Every time I go somewhere as directed by Waze (my preferred app over Google Maps), Ms. Waze immediately proceeds to give me the wrong direction: “Turn right onto N. Leverett Road,” says she, though I’ve already turned left. At which point the squiggly tone comes on to inform me that I’ve taken the wrong turn.
Nonsense, I think to myself, and sure enough, 100 yards later Ms. Waze corrects herself: “In half a mile, turn left on Rte. 63.”
“Now you’re talking,” I tell her.
Miss Waze and I have been having this tête-à-tête for years. She insists I go right as soon as I exit the driveway, while I turn left and wait for her to catch up.
It seems as though every single journey I make starts with the wrong turn. It was Philip Roth who said that you always get people wrong, and that’s where the life is. Similarly, there’s lots of life in wrong turns. Not just on the road, either.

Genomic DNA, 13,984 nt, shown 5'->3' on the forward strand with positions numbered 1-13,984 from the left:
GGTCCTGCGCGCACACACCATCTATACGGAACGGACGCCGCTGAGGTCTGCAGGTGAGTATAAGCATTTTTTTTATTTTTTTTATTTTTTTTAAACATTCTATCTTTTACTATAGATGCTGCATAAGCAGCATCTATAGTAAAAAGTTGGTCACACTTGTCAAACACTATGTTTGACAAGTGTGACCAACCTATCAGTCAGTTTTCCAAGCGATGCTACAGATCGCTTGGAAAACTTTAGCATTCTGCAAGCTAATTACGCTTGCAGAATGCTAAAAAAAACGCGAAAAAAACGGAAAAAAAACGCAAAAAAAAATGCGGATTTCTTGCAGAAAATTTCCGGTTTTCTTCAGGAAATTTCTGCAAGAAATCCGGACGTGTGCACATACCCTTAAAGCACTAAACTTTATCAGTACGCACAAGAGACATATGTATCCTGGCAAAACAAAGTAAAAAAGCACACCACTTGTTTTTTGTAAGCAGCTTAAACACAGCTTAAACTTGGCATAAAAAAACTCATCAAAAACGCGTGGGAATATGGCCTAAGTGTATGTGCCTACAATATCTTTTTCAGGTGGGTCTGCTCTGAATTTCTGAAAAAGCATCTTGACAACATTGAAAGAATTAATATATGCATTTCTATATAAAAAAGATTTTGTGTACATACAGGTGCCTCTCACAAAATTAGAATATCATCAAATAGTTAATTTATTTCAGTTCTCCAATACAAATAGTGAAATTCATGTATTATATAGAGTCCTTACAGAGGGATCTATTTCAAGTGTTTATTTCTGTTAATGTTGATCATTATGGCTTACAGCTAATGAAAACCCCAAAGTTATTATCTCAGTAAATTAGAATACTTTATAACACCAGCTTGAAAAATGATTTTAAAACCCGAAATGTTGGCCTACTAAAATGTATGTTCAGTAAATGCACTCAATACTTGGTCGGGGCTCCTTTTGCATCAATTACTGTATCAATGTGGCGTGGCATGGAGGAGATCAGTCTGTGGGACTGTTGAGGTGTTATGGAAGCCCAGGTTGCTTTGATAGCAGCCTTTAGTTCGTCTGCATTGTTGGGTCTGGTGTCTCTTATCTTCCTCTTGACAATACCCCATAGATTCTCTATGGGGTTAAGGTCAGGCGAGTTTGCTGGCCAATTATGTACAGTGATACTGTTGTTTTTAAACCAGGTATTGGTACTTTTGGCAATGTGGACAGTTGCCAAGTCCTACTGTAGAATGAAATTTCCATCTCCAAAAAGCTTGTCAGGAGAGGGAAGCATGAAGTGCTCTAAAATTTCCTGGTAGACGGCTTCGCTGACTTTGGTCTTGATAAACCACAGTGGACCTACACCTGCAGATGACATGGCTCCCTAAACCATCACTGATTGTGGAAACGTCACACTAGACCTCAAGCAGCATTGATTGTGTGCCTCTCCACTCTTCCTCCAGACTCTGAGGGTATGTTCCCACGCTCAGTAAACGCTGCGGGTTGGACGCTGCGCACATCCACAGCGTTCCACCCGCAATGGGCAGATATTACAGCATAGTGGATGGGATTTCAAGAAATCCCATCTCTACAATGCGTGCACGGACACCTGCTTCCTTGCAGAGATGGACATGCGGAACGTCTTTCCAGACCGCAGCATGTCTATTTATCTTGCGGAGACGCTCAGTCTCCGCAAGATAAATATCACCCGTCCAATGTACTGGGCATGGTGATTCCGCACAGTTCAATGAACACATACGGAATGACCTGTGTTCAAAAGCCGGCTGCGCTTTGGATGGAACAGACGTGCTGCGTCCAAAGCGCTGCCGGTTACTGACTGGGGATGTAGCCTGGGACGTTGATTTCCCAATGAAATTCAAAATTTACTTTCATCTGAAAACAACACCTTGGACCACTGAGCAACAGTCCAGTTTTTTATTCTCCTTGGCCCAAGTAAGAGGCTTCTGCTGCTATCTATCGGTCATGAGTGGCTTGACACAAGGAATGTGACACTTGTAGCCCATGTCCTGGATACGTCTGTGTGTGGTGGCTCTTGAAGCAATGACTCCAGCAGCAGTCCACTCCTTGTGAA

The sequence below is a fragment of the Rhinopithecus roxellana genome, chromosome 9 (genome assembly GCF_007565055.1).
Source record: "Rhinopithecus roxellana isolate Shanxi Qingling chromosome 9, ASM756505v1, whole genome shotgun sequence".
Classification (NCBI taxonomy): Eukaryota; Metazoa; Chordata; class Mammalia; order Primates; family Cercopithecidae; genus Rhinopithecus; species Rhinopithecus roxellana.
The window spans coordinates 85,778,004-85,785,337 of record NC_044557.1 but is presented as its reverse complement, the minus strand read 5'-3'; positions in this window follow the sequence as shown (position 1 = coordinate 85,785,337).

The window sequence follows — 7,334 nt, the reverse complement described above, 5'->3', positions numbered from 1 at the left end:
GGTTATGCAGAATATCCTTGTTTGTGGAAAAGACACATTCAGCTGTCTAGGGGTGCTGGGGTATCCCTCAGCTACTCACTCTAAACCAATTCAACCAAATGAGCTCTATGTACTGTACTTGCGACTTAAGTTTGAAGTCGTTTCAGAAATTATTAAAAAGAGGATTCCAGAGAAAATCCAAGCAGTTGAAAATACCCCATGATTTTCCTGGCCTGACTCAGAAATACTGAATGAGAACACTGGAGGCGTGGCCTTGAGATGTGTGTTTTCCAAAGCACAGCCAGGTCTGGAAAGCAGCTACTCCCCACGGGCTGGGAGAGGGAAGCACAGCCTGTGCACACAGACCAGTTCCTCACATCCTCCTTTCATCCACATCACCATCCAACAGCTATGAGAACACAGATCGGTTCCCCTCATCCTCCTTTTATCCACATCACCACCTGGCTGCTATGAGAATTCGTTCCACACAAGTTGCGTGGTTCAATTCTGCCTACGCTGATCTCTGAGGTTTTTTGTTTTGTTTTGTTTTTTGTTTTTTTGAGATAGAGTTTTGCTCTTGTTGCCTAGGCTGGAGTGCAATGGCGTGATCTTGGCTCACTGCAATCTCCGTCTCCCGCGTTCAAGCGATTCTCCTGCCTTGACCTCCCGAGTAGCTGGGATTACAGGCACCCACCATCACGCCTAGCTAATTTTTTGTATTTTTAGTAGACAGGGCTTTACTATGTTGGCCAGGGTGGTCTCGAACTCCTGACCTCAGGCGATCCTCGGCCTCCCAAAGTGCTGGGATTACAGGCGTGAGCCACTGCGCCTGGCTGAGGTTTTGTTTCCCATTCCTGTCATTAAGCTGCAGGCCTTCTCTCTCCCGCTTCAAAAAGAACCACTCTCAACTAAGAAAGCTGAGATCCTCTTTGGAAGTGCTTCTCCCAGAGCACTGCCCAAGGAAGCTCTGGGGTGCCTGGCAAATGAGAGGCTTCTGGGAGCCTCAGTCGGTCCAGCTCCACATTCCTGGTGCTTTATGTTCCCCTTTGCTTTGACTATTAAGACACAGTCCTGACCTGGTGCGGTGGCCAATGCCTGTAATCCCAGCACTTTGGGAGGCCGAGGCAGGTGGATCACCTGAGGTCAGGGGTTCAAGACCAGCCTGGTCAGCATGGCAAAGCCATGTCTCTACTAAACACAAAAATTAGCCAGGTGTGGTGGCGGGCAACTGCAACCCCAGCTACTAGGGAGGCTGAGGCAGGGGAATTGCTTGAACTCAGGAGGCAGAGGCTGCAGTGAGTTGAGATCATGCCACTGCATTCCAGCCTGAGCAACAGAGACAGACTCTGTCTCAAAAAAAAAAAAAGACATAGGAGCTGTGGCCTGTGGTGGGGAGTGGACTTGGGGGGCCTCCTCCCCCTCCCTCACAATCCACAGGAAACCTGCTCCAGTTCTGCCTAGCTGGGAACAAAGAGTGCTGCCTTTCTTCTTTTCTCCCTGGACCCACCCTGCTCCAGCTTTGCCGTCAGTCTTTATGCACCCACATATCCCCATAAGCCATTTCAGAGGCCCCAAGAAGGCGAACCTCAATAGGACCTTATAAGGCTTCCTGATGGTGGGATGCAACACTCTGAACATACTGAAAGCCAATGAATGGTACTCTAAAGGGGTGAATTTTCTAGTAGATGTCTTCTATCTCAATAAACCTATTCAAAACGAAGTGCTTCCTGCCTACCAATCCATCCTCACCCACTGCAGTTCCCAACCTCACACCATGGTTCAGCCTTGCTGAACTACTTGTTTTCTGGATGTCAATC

In Hollywood, deep connection happens when two people, often a man and a woman, look into each other’s eyes and spill out their life to each other, heart to heart, eye to eye. It doesn’t always happen that way.
“Bernie,” I say the other day, “give me an idea of what I can talk about in the zendo.” We’re sitting round the kitchen table, which is where we have all our conversations nowadays.
“I don’t have an idea,” he says slowly. “I don’t have any ideas. Maybe in six months I’ll have 1 or 2 ideas. Maybe not.”
“What happens when you do a webinar via the computer?” I ask him
“I don’t have any ideas about what to say. Maybe I bit the end of my rope.”
“How does that feel?”
“It feels fine. Well, maybe not fine. But now I just talk adverbatim.”
I ponder this new word.
“Isn’t that amazing?” he reflects. “I used to have so many ideas, and now I don’t have any ideas.”
“Don’t you miss having ideas?”
“So what do you talk about in webinars?”
“It’s tough. All I have is that.”
“All you have is what?”
“Tough,” he says simply.
“In order to really connect, you may have to be unsettled a bit,” Fr. Greg Boyle wrote in his wonderful Barking to the Choir. Bernie and I are settling into being unsettled. He has let go a lot, and his gift to me is that I learn to let go a lot, too. Softening happens not just in him, but also in the people around him.